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jbeale

re-calibrating X/Y size of print in mm

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I tried printing out the "Nickel Calibration Disc" from http://www.thingiverse.com/thing:84795

which is described in more detail here: http://blog.mcmelectronics.com/post/3D-printer-calibration

I find my UM2 is printing too small by a factor of 0.994 in both X and Y axes (per my calibrated Mitutoyo calipers). It is at least consistent, I did two separate print runs some hours apart of this disc and the OD measurements were consistent between the two parts in both X and Y directions within 0.02 mm which I think is pretty good. (Measured OD was 37.87 mm, CAD file was 38.10 mm). On the Z axis, the parts were too thick by 0.27 to 0.30 mm but I assume that is a fixed offset, as I have set Initial Layer Thickness: 0.3 mm.

So now I would like to enter this calibration coefficient into the machine so it can enlarge the X and Y outputs to the steppers by a factor of 1/0.994 and print closer to nominal dimensions, but is this done in Cura, or the machine firmware? I can't find any mention of it in the UM2 manual, or the LCD maintenance menu. The Cura user manual at https://www.ultimaker.com/spree/uploads/38/original/Cura_User-Manual_v1.0.pdf

does not describe this kind of calibration constant.

 

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It is not a calibration problem. PLA and other thermoplastics shrink while they cool so you will always get parts that are slightly smaller than the model.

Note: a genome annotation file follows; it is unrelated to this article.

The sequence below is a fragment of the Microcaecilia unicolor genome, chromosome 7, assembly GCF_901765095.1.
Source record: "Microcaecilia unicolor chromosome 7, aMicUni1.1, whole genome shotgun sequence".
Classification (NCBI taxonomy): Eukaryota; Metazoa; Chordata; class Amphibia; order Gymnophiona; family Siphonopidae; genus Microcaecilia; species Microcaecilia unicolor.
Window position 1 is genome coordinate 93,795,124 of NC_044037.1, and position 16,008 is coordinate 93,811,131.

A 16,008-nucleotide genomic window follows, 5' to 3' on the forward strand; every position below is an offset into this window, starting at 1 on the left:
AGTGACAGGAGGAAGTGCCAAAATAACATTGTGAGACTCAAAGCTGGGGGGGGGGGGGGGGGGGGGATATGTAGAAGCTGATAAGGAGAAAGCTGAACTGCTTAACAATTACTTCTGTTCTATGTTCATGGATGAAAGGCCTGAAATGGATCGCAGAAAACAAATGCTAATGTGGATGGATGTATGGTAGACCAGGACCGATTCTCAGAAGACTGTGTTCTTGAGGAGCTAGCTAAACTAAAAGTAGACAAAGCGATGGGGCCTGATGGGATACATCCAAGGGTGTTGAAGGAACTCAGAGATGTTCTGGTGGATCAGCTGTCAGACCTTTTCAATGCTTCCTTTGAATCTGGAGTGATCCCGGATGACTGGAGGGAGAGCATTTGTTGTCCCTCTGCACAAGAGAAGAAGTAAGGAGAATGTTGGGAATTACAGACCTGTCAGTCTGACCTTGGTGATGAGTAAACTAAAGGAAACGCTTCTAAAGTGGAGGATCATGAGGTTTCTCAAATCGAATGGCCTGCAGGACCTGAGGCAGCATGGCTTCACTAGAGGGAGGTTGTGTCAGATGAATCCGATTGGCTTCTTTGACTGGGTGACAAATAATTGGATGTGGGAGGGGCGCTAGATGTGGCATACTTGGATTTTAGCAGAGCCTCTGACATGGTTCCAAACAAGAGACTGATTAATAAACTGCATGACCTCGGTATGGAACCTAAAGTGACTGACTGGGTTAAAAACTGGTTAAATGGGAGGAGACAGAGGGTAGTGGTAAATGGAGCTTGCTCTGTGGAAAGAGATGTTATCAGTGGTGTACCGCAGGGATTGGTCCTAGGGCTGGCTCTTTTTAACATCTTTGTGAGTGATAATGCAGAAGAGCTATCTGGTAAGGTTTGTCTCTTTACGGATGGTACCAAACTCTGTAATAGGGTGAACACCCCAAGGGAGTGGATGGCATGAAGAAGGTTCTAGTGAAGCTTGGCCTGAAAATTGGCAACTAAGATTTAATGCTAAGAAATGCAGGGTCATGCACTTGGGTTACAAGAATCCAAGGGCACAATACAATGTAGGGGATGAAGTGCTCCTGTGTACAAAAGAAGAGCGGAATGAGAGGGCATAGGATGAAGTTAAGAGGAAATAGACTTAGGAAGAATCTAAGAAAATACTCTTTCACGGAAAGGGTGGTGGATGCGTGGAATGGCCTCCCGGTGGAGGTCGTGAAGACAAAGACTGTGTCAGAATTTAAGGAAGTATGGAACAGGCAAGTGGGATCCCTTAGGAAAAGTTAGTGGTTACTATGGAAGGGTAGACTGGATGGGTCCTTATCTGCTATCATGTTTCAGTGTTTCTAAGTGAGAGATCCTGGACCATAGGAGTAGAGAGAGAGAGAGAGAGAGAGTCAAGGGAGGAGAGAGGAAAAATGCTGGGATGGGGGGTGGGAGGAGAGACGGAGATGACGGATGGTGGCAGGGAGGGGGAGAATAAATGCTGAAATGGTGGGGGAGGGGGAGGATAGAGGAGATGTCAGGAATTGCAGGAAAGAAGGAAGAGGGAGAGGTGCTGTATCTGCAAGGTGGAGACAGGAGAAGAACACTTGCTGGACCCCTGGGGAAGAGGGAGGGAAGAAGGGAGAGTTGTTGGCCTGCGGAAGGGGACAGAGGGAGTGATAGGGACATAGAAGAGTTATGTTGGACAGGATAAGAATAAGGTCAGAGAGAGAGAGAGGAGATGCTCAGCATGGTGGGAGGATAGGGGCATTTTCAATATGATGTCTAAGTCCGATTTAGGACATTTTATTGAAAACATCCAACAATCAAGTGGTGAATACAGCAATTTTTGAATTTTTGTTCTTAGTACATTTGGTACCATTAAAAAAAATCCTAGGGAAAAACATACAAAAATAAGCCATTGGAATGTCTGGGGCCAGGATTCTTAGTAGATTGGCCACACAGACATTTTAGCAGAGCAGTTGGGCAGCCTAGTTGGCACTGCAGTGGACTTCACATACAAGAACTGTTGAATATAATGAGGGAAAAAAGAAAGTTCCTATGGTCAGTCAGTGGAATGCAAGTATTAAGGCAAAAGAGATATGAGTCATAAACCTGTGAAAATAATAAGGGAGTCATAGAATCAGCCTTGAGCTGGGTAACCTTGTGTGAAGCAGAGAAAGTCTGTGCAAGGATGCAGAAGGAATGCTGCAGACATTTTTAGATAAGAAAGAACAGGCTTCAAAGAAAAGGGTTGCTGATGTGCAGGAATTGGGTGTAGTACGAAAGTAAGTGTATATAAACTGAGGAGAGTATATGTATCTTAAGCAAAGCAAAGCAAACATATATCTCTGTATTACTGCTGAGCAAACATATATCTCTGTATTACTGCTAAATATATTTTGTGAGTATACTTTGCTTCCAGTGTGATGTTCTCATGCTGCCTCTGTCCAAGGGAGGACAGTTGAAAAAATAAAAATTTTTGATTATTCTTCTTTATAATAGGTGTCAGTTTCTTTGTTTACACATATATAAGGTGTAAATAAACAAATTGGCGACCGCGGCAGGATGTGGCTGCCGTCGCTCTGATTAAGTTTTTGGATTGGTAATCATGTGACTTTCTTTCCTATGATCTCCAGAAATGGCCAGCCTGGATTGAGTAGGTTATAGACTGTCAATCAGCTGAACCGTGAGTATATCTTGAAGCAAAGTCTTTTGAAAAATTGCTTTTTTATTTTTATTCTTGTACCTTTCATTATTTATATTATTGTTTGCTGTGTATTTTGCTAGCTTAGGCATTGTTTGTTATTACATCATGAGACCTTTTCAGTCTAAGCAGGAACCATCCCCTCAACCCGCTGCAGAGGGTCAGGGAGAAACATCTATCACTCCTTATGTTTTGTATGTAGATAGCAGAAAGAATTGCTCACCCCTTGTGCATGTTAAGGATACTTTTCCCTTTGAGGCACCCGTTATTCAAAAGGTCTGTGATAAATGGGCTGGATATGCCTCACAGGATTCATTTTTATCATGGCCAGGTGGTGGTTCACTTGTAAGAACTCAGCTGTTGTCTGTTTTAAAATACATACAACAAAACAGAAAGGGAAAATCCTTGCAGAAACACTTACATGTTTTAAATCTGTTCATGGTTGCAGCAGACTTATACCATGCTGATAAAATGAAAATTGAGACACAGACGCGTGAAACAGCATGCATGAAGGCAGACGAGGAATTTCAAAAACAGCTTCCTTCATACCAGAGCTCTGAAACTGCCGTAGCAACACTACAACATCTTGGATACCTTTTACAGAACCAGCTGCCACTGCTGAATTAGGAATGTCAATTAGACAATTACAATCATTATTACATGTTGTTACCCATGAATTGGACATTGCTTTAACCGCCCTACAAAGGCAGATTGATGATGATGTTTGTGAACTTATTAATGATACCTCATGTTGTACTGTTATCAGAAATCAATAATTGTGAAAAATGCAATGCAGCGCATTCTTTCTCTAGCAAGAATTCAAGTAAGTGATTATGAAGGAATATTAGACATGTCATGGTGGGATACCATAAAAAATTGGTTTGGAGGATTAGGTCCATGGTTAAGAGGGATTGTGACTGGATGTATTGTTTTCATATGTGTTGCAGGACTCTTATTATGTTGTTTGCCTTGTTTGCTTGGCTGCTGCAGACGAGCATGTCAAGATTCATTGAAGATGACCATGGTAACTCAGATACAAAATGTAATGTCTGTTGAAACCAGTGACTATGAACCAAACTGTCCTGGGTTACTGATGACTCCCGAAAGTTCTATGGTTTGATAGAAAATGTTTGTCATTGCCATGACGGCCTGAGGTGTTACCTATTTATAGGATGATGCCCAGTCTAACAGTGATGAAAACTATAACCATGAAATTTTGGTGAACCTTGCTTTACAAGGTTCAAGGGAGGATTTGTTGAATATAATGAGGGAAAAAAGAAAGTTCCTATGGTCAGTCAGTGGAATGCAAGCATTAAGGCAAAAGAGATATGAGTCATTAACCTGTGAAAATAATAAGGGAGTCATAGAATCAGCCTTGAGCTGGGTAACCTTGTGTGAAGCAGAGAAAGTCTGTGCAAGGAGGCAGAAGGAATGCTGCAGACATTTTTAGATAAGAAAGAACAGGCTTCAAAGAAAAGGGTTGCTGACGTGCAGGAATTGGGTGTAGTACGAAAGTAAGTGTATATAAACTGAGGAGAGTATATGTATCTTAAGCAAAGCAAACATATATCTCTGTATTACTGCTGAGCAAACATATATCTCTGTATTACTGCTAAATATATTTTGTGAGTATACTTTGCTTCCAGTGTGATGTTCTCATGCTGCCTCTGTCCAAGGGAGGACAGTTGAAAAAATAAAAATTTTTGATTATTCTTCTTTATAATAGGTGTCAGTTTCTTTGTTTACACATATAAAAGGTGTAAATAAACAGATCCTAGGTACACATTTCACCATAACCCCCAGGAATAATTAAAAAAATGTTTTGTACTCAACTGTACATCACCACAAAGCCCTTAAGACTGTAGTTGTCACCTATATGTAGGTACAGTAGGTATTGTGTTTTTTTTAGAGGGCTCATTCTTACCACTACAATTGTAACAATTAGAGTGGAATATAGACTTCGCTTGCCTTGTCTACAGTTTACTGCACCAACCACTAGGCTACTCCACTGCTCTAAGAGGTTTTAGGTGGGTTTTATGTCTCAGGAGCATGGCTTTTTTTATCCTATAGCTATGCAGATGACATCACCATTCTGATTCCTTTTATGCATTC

There are three solutions to this listed below in most recommended to least recommended order -

Most - Use Cura to scale the model before printing by a small percent.

Medium - Use a CAD program to design or alter a model to account for shrinkage

Not recommended - Change the steps per unit in the firmware.

UM has calculated the correct steps per unit based on the mechanisms (pulleys) used. When the firmware needs to move the head a distance of say 10mm, the steps per unit are calculated such that the head accurately moves 10mm. It's not recommended you change these values as the error comes from another issue namely the shrinkage.

The next one, changing the model, means that the model becomes specific to the type of material. If a model is altered to account for the shrinkage of PLA then it won't be accurate when it is printed in ABS which has a different shrinkage factor.

The Z axis error is probably do to the bed leveling/distance to the nozzle which is very hard to get accurate.

 

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It is not a calibration problem. PLA and other thermoplastics shrink while they cool so you will always get parts that are slightly smaller than the model.

 

Thanks for your reply.

It does seem to me, given that the firmware knows I am printing in PLA since I selected that in the menu, I should also be able to tell the printer that "this particular brand of PLA shrinks by 0.6% after printing". Or if all brands of PLA shrink about that amount, then the printer firmware should already compensate for it. Is there a reason why the printer should pretend that PLA doesn't shrink at all? Is there a problem with having a firmware calibration constant for this? If there was such a factor, I could print the same .gcode file in either PLA or ABS (after selecting the material in the printer menu of course) and have them both dimensionally correct.